Cell Biology

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Science  23 Apr 2004:
Vol. 304, Issue 5670, pp. 491
DOI: 10.1126/science.304.5670.491d

Budding yeast cells can divide asexually or, under some conditions, they can mate with other yeast cells. Mating is a process in which a yeast cell orients its growth toward a prospective partner up a pheromone gradient and sends out a mating projection (shmoo) in order to initiate contact and cell-cell fusion. This process relies on the actin cytoskeleton for directional growth, and the formin homolog Bni1p participates by facilitating the assembly of cortical actin cables. Matheos et al. show that a component of a previously described signaling cascade, the pheromone-activated kinase Fus3p, can also phosphorylate Bni1p, and that this is required for successful reorientation of growth during mating. Mutant yeast cells that lack Fus3p suffer defects in actin and cell polarization (similar to those in cells lacking Bni1p), and Bni1p fails to localize appropriately to the cell cortex. In these cells, overexpression of Bni1p suppresses these defects, restoring actin assembly, cell polarization, and mating. — SMH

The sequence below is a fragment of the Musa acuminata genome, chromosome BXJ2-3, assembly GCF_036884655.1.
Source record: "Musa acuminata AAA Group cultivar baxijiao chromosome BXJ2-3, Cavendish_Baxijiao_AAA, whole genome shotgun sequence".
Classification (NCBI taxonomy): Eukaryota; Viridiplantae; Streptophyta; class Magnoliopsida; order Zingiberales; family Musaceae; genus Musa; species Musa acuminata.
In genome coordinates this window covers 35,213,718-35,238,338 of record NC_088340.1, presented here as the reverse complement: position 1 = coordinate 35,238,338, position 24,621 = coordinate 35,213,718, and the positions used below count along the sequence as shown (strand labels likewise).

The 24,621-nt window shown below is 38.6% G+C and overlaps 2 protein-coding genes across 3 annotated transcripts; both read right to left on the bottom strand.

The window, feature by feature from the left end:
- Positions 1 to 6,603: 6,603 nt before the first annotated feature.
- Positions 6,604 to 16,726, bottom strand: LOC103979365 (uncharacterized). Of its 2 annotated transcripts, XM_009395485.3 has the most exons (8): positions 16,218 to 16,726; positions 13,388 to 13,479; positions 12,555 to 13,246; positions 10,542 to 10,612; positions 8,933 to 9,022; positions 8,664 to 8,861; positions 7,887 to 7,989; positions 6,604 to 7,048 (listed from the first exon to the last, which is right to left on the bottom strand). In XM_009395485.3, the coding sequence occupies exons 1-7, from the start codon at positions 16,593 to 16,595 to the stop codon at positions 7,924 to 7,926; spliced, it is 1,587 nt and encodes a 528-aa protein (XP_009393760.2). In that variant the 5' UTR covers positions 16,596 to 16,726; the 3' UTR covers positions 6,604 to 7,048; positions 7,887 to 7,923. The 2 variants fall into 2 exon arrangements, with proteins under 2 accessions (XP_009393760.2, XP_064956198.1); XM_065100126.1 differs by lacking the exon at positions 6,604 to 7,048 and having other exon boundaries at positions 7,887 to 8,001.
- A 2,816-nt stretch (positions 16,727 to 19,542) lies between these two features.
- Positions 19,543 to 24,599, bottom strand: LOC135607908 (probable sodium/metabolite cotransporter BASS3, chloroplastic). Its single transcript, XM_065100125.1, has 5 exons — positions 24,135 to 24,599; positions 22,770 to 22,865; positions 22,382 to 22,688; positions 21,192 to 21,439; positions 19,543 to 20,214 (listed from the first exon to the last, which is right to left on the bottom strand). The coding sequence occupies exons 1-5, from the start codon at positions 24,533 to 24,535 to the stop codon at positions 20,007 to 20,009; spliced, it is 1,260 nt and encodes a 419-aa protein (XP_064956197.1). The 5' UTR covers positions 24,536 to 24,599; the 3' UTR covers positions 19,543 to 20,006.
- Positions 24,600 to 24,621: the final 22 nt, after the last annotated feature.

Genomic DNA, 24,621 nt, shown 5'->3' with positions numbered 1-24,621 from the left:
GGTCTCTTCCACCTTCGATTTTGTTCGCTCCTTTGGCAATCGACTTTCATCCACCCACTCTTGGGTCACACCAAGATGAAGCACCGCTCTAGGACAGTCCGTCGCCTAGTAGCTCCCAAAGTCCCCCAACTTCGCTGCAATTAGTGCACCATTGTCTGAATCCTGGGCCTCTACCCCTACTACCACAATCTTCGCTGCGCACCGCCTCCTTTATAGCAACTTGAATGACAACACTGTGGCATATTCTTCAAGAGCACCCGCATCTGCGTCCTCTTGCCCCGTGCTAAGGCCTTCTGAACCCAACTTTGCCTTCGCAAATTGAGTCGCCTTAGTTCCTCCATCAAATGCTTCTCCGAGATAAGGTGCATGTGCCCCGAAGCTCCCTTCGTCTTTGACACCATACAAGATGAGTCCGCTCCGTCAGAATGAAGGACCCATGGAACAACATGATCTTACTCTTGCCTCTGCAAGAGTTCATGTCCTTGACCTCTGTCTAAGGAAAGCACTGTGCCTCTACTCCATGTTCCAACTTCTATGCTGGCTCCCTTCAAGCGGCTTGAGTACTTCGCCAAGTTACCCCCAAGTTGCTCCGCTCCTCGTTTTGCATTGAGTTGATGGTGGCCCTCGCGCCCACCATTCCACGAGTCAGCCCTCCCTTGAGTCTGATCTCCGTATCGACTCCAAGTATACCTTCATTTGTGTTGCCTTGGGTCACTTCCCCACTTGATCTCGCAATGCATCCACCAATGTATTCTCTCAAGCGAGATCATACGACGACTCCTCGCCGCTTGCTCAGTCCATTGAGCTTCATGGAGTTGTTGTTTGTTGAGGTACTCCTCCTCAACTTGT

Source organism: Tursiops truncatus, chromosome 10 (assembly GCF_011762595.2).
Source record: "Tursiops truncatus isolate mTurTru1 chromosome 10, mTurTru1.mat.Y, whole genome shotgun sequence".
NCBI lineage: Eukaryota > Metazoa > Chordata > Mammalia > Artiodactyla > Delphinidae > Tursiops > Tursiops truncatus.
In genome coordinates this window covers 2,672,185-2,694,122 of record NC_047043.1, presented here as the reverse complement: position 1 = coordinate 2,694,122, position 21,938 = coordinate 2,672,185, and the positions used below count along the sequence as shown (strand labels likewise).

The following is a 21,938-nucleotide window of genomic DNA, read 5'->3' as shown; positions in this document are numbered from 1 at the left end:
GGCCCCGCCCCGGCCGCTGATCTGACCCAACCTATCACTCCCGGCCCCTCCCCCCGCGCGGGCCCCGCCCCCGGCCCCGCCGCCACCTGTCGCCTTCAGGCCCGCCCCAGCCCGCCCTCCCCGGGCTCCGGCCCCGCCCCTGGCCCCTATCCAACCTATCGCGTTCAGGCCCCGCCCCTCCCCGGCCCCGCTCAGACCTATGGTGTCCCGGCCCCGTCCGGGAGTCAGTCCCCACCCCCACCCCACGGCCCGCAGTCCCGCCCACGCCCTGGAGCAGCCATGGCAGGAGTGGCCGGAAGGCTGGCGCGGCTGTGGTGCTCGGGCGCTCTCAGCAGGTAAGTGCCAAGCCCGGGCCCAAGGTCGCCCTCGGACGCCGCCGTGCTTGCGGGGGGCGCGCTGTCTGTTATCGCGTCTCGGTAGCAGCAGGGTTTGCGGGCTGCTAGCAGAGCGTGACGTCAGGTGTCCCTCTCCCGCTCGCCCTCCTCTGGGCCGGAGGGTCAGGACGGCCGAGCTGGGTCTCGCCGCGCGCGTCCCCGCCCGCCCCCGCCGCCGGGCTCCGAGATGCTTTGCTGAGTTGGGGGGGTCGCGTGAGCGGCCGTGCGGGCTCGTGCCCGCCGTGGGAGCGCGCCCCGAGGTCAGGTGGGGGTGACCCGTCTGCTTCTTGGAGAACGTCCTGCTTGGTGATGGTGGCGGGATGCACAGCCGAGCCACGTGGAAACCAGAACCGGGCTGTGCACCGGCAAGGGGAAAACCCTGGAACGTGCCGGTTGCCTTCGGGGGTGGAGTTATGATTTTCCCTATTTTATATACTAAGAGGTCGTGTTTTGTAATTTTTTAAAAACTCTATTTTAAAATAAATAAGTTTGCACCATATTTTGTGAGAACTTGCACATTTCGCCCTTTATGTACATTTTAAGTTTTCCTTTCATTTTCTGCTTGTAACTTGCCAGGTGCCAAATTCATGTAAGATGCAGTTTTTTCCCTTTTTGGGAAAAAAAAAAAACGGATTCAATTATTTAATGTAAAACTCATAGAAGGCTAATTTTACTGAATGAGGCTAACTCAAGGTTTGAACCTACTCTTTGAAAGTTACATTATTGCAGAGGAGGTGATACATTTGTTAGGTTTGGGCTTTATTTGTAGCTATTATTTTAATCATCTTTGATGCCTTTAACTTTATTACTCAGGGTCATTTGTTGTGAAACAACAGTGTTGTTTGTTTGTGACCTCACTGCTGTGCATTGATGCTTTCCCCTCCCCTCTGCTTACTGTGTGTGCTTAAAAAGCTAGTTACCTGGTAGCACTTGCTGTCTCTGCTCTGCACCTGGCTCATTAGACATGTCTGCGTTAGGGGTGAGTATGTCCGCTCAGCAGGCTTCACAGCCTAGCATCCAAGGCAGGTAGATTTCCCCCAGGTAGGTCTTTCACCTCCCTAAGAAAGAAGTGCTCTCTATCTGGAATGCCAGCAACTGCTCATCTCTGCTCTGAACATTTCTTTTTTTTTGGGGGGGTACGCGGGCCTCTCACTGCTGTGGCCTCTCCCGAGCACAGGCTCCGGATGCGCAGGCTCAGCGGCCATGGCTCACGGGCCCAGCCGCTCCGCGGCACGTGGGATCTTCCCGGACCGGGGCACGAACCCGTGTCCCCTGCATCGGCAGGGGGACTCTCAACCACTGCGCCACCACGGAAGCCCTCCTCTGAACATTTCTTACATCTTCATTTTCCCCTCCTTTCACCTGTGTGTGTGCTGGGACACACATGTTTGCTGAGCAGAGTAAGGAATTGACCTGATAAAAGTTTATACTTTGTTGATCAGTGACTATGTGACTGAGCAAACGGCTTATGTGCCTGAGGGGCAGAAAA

J. Cell Biol. 165, 99 (2004).

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